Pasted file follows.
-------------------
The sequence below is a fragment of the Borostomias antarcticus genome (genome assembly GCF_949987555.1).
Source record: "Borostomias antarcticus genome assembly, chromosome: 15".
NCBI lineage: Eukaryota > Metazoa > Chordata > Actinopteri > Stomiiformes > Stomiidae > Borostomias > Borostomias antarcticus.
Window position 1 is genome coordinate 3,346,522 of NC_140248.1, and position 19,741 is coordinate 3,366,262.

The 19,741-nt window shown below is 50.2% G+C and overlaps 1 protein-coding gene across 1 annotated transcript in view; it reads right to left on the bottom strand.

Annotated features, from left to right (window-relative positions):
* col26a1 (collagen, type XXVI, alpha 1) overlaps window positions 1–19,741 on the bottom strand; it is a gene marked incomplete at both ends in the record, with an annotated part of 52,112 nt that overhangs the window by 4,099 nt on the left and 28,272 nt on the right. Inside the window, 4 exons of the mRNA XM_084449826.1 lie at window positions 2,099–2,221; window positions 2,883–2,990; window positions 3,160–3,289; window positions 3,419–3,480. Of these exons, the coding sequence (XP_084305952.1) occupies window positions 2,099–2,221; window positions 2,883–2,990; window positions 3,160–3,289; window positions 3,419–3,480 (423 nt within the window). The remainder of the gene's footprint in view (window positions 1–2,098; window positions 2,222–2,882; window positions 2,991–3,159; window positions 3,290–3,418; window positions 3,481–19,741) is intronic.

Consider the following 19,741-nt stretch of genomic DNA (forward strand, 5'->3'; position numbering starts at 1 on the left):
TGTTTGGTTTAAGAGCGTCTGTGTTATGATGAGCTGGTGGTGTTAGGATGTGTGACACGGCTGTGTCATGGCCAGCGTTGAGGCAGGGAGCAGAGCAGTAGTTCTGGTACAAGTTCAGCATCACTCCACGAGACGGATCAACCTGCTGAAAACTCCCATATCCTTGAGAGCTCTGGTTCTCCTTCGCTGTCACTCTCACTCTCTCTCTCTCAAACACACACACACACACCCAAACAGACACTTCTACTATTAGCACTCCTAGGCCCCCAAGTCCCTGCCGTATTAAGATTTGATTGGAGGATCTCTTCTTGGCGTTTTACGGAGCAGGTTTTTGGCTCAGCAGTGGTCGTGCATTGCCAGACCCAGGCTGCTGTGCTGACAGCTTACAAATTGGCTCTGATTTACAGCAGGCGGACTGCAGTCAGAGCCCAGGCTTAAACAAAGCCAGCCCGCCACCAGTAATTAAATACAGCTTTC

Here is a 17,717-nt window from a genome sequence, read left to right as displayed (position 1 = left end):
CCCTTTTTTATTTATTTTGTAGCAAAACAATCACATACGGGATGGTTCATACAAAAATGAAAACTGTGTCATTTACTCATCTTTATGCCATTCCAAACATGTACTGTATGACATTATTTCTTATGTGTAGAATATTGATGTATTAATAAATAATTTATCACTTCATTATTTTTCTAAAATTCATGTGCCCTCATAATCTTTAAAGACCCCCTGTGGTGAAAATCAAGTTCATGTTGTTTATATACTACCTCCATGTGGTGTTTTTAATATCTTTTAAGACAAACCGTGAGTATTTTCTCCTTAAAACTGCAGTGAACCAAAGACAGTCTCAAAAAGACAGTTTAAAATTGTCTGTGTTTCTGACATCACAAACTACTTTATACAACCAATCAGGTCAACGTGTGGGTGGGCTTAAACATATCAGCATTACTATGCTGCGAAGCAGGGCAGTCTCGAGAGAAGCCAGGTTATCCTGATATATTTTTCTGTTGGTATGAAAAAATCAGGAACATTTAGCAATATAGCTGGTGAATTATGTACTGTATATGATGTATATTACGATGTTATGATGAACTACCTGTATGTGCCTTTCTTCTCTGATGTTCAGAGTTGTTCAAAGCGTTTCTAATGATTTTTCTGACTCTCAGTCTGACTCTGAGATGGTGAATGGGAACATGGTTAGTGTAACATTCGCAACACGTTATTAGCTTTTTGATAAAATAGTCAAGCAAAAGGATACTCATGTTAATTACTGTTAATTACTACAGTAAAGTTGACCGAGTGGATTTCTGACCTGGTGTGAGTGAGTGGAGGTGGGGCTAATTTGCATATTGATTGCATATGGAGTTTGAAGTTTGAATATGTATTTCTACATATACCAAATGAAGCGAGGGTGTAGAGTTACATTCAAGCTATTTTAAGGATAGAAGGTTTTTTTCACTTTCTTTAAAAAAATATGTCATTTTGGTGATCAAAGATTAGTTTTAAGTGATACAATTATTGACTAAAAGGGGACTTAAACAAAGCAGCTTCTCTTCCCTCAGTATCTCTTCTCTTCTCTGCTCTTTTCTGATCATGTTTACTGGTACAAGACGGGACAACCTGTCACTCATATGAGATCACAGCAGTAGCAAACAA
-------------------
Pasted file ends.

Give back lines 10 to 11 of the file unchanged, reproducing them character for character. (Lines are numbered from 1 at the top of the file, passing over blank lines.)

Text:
Here is a 17,717-nt window from a genome sequence, read left to right as displayed (position 1 = left end):
CCCTTTTTTATTTATTTTGTAGCAAAACAATCACATACGGGATGGTTCATACAAAAATGAAAACTGTGTCATTTACTCATCTTTATGCCATTCCAAACATGTACTGTATGACATTATTTCTTATGTGTAGAATATTGATGTATTAATAAATAATTTATCACTTCATTATTTTTCTAAAATTCATGTGCCCTCATAATCTTTAAAGACCCCCTGTGGTGAAAATCAAGTTCATGTTGTTTATATACTACCTCCATGTGGTGTTTTTAATATCTTTTAAGACAAACCGTGAGTATTTTCTCCTTAAAACTGCAGTGAACCAAAGACAGTCTCAAAAAGACAGTTTAAAATTGTCTGTGTTTCTGACATCACAAACTACTTTATACAACCAATCAGGTCAACGTGTGGGTGGGCTTAAACATATCAGCATTACTATGCTGCGAAGCAGGGCAGTCTCGAGAGAAGCCAGGTTATCCTGATATATTTTTCTGTTGGTATGAAAAAATCAGGAACATTTAGCAATATAGCTGGTGAATTATGTACTGTATATGATGTATATTACGATGTTATGATGAACTACCTGTATGTGCCTTTCTTCTCTGATGTTCAGAGTTGTTCAAAGCGTTTCTAATGATTTTTCTGACTCTCAGTCTGACTCTGAGATGGTGAATGGGAACATGGTTAGTGTAACATTCGCAACACGTTATTAGCTTTTTGATAAAATAGTCAAGCAAAAGGATACTCATGTTAATTACTGTTAATTACTACAGTAAAGTTGACCGAGTGGATTTCTGACCTGGTGTGAGTGAGTGGAGGTGGGGCTAATTTGCATATTGATTGCATATGGAGTTTGAAGTTTGAATATGTATTTCTACATATACCAAATGAAGCGAGGGTGTAGAGTTACATTCAAGCTATTTTAAGGATAGAAGGTTTTTTTCACTTTCTTTAAAAAAATATGTCATTTTGGTGATCAAAGATTAGTTTTAAGTGATACAATTATTGACTAAAAGGGGACTTAAACAAAGCAGCTTCTCTTCCCTCAGTATCTCTTCTCTTCTCTGCTCTTTTCTGATCATGTTTACTGGTACAAGACGGGACAACCTGTCACTCATATGAGATCACAGCAGTAGCAAACAA